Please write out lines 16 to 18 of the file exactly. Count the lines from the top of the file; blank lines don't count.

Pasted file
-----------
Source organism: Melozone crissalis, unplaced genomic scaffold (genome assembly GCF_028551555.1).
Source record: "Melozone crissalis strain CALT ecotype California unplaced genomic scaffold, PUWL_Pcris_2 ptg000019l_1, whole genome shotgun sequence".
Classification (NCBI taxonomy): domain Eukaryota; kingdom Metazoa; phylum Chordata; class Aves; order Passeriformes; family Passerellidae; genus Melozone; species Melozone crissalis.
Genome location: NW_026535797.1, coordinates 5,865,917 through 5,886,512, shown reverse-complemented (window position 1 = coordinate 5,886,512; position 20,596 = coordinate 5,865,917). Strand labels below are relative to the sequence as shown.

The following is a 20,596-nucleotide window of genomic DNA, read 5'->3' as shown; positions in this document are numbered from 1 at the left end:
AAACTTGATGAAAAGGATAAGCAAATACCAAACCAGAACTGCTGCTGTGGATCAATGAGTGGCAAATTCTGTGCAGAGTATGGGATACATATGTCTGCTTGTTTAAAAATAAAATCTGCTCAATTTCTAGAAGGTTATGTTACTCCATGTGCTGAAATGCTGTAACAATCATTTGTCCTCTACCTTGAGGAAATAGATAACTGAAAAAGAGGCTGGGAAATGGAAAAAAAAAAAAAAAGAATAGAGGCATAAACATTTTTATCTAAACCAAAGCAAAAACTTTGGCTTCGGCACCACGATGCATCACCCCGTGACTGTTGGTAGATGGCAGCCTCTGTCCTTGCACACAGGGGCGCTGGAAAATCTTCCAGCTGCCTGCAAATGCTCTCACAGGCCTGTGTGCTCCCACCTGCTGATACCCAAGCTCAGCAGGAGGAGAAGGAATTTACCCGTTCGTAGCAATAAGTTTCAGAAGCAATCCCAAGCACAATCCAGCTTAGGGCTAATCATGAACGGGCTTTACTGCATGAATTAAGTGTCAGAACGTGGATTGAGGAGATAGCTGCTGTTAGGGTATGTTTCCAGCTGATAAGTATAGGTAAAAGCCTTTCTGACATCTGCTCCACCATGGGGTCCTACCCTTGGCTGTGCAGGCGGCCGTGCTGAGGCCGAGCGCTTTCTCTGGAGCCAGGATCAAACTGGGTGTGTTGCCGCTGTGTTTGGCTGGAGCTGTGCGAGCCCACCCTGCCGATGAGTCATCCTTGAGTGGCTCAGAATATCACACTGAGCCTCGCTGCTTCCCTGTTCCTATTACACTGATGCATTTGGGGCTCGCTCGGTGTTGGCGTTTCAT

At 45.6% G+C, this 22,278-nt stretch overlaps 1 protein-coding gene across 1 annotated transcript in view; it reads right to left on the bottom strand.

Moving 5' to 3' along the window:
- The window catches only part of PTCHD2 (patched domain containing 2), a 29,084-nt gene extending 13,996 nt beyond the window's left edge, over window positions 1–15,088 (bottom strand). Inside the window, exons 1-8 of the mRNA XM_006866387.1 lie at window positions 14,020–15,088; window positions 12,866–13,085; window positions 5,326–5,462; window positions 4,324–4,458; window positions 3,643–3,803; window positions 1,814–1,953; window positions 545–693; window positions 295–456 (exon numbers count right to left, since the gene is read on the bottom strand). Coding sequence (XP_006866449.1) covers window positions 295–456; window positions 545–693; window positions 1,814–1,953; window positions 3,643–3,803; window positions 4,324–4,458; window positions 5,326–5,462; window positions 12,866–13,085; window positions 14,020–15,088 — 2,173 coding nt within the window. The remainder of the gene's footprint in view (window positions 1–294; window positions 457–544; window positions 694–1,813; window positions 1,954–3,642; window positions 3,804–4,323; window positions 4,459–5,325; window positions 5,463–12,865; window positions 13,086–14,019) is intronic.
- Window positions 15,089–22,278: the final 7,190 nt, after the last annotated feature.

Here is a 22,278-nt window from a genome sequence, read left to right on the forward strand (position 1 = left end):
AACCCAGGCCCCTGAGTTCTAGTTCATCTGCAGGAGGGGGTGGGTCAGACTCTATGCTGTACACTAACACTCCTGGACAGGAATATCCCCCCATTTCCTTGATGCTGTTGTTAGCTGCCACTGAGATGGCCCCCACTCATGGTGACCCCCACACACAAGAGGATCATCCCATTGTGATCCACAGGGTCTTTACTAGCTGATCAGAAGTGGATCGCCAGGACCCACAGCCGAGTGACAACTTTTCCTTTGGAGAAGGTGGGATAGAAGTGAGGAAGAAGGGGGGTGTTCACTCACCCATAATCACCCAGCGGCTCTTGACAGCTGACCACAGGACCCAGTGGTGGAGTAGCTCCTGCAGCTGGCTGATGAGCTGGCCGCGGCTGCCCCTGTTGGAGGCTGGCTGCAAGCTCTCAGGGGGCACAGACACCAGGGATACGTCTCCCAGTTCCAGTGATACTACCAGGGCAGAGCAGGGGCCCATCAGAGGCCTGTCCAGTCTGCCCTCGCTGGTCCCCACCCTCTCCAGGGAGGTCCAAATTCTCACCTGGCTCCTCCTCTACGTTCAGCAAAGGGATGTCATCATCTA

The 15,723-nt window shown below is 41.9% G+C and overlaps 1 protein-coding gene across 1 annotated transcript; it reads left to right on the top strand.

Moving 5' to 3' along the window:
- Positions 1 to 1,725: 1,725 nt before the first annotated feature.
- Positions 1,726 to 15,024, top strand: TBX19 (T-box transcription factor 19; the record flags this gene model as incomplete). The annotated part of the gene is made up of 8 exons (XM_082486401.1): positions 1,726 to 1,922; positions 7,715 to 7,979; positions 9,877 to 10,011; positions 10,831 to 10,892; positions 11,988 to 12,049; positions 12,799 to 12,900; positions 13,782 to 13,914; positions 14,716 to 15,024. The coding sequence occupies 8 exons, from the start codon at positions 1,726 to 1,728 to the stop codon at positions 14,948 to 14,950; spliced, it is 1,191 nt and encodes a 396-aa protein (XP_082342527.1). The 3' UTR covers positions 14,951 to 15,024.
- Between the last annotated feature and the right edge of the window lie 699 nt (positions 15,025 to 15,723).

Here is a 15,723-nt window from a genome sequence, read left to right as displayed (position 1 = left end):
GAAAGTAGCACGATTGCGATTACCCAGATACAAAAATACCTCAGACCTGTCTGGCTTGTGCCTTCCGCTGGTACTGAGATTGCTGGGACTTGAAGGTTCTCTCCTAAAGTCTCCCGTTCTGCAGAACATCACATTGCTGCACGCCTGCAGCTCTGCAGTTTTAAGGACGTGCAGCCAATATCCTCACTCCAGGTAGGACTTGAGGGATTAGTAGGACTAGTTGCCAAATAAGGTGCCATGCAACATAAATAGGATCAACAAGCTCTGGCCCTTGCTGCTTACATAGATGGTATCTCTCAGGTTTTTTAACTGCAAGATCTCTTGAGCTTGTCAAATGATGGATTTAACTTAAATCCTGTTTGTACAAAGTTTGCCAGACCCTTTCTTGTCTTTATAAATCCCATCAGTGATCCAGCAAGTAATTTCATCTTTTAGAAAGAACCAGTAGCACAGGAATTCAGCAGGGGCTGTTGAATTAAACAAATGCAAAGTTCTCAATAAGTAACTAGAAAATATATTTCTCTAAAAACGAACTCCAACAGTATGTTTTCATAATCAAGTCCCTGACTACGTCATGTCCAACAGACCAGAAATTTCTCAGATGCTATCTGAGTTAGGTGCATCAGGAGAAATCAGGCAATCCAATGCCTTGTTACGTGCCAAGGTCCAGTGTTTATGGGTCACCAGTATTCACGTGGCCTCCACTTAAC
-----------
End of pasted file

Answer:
- Positions 1,726 to 15,024, top strand: TBX19 (T-box transcription factor 19; the record flags this gene model as incomplete). The annotated part of the gene is made up of 8 exons (XM_082486401.1): positions 1,726 to 1,922; positions 7,715 to 7,979; positions 9,877 to 10,011; positions 10,831 to 10,892; positions 11,988 to 12,049; positions 12,799 to 12,900; positions 13,782 to 13,914; positions 14,716 to 15,024. The coding sequence occupies 8 exons, from the start codon at positions 1,726 to 1,728 to the stop codon at positions 14,948 to 14,950; spliced, it is 1,191 nt and encodes a 396-aa protein (XP_082342527.1). The 3' UTR covers positions 14,951 to 15,024.
- Between the last annotated feature and the right edge of the window lie 699 nt (positions 15,025 to 15,723).

Here is a 15,723-nt window from a genome sequence, read left to right as displayed (position 1 = left end):